Capello has been criticised for fielding certain players out-of-position and refusing to shift from a solid 4-4-2 formation or name his line-ups more than two hours before kick-off. Having a clear plan and the confidence to keep to it when others lose their heads and call for change is definitely a trait of a strong leader, but in turn there's no point sticking to a strategy that isn't working.
Likewise your strategy needs to be viable. If you don't have the resources to execute a certain plan or model, you have to work with what you've got - and your team is your most valuable resource. Ensure you've got the right people for the job and create a system that maximises their potential. Here's some advice on recruitment from Dominic Monkhouse.
Capello put his team through rigorous training in high altitude locations to prepare them for the World Cup. He also ensured the England side had a camp equipped with state-of-the-art facilities. Capello showed his players videos of upcoming opponents, identifying both team and individual roles. All the reports suggest the side were perfectly prepared - which makes their performances even more baffling. Your job as a manager is to get the best out of your staff, providing them with the tools, environment and training they need to deliver the results you want. As Capello found out, nothing guarantees success but the more you prepare the right conditions for success the more likely you are to achieve it. Investing in your people also breeds loyalty.
Capello places a great deal of focus on discipline. By locking his team away in a hotel and forbidding the infamous WAGs to attend games, he earned the nickname 'The Squadfather'. There were plenty of whispers of dissatisfaction inside the camp with reports the players were bored (and so unmotivated) and that rather than earn respect, Capello's hard-line approach had bred resentment and fear. Discipline is required within a business, but don't go overboard. Punishing failure must go hand-in-hand with rewarding achievement, and you must be seen to be fair and logical.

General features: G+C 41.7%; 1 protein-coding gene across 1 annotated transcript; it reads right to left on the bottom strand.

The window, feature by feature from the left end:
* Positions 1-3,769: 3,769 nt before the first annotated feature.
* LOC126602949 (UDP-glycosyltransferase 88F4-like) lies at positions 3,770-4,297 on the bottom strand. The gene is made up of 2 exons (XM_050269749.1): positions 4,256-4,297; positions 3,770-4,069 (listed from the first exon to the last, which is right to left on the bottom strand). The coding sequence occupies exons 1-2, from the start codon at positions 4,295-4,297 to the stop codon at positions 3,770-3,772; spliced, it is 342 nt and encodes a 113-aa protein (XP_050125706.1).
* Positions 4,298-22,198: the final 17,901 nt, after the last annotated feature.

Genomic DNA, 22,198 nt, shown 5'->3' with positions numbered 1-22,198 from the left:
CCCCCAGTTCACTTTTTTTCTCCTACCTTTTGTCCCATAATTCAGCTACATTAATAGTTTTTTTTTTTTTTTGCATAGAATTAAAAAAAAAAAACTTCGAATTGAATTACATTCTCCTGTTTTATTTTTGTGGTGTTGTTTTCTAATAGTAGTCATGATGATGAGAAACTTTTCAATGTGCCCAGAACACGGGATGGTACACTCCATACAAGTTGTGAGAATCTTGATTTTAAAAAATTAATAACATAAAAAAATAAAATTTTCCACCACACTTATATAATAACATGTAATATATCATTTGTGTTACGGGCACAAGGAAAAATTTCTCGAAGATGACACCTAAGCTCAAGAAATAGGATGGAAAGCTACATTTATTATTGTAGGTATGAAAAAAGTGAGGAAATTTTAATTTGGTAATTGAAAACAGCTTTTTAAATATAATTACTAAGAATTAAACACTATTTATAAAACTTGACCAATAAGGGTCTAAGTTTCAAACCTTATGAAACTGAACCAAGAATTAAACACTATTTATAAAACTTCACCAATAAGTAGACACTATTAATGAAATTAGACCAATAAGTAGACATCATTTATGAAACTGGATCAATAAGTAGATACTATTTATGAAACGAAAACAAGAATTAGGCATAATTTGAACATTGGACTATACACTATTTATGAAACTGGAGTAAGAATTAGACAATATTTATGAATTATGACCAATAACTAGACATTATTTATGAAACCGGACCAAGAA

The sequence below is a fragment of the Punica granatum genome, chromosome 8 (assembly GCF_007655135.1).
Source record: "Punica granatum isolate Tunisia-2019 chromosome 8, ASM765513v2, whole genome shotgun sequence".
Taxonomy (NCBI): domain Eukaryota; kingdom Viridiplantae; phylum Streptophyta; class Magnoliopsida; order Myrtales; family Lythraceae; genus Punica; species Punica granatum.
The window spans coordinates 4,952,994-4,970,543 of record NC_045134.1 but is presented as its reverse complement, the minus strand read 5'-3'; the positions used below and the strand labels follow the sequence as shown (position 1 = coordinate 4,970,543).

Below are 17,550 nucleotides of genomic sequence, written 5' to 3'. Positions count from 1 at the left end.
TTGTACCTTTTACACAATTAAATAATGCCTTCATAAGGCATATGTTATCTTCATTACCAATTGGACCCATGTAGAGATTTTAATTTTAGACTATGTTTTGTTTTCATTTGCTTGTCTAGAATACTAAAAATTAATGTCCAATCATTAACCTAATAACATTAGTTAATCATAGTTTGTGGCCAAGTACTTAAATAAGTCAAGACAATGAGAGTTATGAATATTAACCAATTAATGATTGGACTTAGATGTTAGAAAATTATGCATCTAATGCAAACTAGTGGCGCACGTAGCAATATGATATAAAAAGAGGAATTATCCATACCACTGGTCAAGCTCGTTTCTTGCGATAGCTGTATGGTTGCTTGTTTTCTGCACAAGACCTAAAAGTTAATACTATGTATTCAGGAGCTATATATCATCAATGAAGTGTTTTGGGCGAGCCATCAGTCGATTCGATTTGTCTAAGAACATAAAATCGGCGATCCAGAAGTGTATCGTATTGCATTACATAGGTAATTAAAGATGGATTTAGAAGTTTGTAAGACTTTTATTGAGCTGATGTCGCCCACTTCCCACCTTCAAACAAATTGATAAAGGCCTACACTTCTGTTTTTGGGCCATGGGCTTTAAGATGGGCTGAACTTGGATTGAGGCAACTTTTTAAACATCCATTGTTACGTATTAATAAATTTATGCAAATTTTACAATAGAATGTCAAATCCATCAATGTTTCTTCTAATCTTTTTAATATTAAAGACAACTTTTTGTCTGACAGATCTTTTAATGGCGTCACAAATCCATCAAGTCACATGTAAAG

Motivation and man management
How England's top stars could perform so badly has led to fresh scrutiny of Capello's motivational and man management skills. Did he distance himself too far from players? David James says Capello didn't even call him by his name, simply 'goalkeeper'. Like it or not, was that the best tactic for motivating our pampered millionaires?
The simplest way to motivate your team is to make them feel included. Share your vision with them, let them contribute ideas. Then offer incentives based on agreed targets and create a level playing field where, while you're firmly in charge and everyone is accountable, you're pushing in the same direction - not against one another. This guide discusses the importance of motivating your staff. Outside of the 'team' appreciate that individuals will be motivated by different incentives - get close to your people and find out what drives them.
Communication and flexibility
In the aftermath of the World Cup, Capello was dubbed stubborn and a poor communicator. Yet prior to the competition, his direct and aloof approach was billed as that of a natural leader concerned about nothing else but getting his message across and delivering results. So where now for Capello? In the build-up to the Slovenia game he changed his usual preparation plans, allowing the players to drink beer during the previous afternoon - something he was sure to pass on the press after England's only victory. Capello has also taken accountability for England's performances, apologised and pledged to improve performances in the future. Admitting when you've made mistakes and being open enough to take on feedback is essential as a leader. Time will tell if he continues to do so and can repair both England's reputation on the international stage and his own as a master tactician and esteemed leader.